COLLEGE STATION, Texas — October is national cybersecurity awareness month and even though we're winding down into November, you should take cybersecurity seriously 365 days a year. With one click, your personal and financial information can be stolen and put in the hands of those who are up to no good. With COVID-19 also at the forefront of people's minds, it only heightens the stakes.
When it comes to a global pandemic, hackers will prey upon people who have concerns about the virus, or even those who are struggling financially due to a lack of work in a pandemic.
"A common phishing method for getting people's personal information is to use some kind of fear tactic, some kind of urgency where if you don't do this, then something bad will happen," said Officer Tristen Lopez, who is the public information officer for the College Station Police Department. "Either you're going to lose a lot of money or you're going to be charged with a criminal law offense."
Officer Lopez said it's important to follow the old mantra: if it sounds too good to be true, then it really is too good to be true. While that message is clear, it's important not to just think these scams all look alike.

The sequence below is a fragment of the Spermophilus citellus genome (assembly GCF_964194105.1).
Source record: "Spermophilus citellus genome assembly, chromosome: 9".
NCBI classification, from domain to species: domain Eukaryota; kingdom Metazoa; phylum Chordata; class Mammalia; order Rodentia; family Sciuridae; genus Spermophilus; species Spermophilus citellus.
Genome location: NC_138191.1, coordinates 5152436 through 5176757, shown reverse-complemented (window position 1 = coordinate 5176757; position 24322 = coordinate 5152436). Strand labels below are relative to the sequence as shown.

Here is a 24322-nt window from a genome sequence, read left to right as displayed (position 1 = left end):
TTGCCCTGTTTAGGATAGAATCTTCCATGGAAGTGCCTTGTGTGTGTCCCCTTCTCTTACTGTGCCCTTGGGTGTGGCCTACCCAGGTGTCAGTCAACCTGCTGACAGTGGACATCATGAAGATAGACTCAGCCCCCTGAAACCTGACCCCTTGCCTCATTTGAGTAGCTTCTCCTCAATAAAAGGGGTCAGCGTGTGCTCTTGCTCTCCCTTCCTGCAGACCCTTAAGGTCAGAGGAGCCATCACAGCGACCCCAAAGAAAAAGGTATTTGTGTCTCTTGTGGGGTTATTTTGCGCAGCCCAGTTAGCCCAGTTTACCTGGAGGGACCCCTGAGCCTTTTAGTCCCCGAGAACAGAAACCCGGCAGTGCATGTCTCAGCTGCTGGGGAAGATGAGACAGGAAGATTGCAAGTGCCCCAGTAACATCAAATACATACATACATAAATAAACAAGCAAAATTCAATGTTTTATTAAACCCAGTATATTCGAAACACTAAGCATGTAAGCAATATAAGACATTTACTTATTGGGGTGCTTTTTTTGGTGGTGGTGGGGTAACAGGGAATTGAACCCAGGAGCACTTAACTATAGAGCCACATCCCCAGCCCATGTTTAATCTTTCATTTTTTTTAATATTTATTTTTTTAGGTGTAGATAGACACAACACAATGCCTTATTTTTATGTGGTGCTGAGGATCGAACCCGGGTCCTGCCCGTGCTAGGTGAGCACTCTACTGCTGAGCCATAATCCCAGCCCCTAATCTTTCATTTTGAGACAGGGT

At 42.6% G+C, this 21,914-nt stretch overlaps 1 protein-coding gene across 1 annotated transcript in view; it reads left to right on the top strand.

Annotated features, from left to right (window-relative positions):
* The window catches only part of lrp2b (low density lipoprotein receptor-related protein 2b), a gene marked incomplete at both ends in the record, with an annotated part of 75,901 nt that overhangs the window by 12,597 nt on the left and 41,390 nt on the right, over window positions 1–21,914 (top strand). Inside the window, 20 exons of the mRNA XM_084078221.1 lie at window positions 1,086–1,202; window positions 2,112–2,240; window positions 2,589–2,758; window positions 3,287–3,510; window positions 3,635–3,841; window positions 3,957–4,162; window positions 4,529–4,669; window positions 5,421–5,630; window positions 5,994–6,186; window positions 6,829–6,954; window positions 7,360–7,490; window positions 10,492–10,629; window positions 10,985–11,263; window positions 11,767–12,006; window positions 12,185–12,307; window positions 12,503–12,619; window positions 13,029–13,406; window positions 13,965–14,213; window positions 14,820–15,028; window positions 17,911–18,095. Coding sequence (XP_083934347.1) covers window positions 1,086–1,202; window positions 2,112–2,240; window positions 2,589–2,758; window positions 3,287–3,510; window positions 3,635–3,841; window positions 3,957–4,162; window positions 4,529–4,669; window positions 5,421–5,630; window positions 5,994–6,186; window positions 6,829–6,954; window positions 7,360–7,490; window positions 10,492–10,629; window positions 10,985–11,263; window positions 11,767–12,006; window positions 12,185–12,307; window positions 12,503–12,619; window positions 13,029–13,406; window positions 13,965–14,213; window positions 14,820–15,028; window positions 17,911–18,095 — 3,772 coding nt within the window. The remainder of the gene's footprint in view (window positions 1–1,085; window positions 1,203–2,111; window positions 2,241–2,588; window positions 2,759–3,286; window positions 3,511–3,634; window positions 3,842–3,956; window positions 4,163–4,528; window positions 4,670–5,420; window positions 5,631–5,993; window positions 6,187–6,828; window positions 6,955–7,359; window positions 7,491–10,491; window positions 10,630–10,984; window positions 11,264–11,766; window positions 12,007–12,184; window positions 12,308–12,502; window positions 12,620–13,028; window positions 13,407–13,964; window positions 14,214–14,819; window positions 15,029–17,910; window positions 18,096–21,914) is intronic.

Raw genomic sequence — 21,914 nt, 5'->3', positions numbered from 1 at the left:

"The common threads are 'how can we get someone to get caught off guard and give personal information that can be used to take out loans against their credit to steal their money, to steal their identity'," Officer Lopez said.
It's also important to only trust sources you know. If you're not sure who that person is that is sending you information, don't click on any links in your email or text messages. If you get an email or links in a text message from a source you know, before you click, contact them directly first before you do anything.
"Anytime you receive any kind of electronic communication, email, text message, don't click on any links. Don't go to any links, don't give anybody access," Officer Lopez said.
If you have lost money, or been involved in some kind of activity that you think may have been a scam, then contact the police department to find out where to file the report.
"Think before you click," Officer Lopez added.
If you do get a message you believe to be a scam, just delete it, Officer Lopez said. Better safe than sorry.